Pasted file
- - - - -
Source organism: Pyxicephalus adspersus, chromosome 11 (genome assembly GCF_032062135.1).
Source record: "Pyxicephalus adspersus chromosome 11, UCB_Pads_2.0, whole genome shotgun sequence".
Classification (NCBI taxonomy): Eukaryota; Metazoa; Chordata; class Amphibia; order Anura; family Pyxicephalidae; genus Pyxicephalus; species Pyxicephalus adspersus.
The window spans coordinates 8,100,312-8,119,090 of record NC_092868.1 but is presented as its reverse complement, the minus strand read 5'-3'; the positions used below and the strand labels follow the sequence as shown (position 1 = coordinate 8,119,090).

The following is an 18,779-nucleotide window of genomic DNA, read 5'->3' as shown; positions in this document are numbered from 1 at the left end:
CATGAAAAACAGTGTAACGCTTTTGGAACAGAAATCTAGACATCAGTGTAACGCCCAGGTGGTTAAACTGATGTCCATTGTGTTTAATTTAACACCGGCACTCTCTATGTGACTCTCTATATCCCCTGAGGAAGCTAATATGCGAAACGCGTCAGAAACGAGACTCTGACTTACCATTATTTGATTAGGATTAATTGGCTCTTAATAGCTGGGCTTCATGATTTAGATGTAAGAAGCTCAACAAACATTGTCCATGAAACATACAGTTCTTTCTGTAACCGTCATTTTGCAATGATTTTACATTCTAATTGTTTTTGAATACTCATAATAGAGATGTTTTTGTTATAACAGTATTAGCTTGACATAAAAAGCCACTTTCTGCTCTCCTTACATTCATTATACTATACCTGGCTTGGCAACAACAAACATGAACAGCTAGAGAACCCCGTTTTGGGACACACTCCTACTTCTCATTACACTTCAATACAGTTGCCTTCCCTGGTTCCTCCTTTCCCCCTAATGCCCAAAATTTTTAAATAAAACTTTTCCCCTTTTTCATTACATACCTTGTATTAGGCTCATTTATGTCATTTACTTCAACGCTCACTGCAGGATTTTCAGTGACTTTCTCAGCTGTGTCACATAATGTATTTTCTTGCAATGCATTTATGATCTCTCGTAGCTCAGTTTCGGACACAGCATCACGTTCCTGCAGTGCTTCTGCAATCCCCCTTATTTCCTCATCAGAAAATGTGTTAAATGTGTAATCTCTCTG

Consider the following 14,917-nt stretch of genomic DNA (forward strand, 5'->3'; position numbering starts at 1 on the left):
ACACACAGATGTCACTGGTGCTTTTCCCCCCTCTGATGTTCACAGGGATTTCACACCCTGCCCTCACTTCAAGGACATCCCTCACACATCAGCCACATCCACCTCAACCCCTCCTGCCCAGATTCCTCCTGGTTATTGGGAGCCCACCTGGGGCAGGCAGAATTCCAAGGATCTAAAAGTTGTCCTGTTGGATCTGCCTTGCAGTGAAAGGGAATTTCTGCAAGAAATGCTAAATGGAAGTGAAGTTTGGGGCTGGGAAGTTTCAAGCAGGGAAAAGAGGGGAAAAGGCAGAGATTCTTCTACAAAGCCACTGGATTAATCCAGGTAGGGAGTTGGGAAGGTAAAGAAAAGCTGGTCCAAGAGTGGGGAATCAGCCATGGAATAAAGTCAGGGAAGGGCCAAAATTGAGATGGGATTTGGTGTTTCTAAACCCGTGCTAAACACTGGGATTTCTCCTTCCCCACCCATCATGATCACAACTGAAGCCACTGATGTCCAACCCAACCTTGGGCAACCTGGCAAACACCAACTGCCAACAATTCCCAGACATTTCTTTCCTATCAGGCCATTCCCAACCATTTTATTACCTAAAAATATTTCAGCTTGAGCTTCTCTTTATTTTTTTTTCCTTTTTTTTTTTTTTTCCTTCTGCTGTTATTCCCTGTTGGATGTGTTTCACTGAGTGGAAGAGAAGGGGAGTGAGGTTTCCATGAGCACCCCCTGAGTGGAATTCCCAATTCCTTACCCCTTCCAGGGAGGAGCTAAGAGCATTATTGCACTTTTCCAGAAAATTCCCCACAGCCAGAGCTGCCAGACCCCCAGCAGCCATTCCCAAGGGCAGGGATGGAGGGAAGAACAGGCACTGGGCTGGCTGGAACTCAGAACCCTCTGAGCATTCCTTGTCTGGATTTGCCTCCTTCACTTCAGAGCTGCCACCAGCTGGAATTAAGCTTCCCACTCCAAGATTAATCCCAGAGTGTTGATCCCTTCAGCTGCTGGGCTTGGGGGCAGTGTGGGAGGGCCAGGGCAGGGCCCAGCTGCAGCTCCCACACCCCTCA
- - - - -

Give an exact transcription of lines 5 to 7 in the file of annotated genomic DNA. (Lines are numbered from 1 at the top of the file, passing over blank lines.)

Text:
The following is an 18,779-nucleotide window of genomic DNA, read 5'->3' as shown; positions in this document are numbered from 1 at the left end:
CATGAAAAACAGTGTAACGCTTTTGGAACAGAAATCTAGACATCAGTGTAACGCCCAGGTGGTTAAACTGATGTCCATTGTGTTTAATTTAACACCGGCACTCTCTATGTGACTCTCTATATCCCCTGAGGAAGCTAATATGCGAAACGCGTCAGAAACGAGACTCTGACTTACCATTATTTGATTAGGATTAATTGGCTCTTAATAGCTGGGCTTCATGATTTAGATGTAAGAAGCTCAACAAACATTGTCCATGAAACATACAGTTCTTTCTGTAACCGTCATTTTGCAATGATTTTACATTCTAATTGTTTTTGAATACTCATAATAGAGATGTTTTTGTTATAACAGTATTAGCTTGACATAAAAAGCCACTTTCTGCTCTCCTTACATTCATTATACTATACCTGGCTTGGCAACAACAAACATGAACAGCTAGAGAACCCCGTTTTGGGACACACTCCTACTTCTCATTACACTTCAATACAGTTGCCTTCCCTGGTTCCTCCTTTCCCCCTAATGCCCAAAATTTTTAAATAAAACTTTTCCCCTTTTTCATTACATACCTTGTATTAGGCTCATTTATGTCATTTACTTCAACGCTCACTGCAGGATTTTCAGTGACTTTCTCAGCTGTGTCACATAATGTATTTTCTTGCAATGCATTTATGATCTCTCGTAGCTCAGTTTCGGACACAGCATCACGTTCCTGCAGTGCTTCTGCAATCCCCCTTATTTCCTCATCAGAAAATGTGTTAAATGTGTAATCTCTCTG

Consider the following 14,917-nt stretch of genomic DNA (forward strand, 5'->3'; position numbering starts at 1 on the left):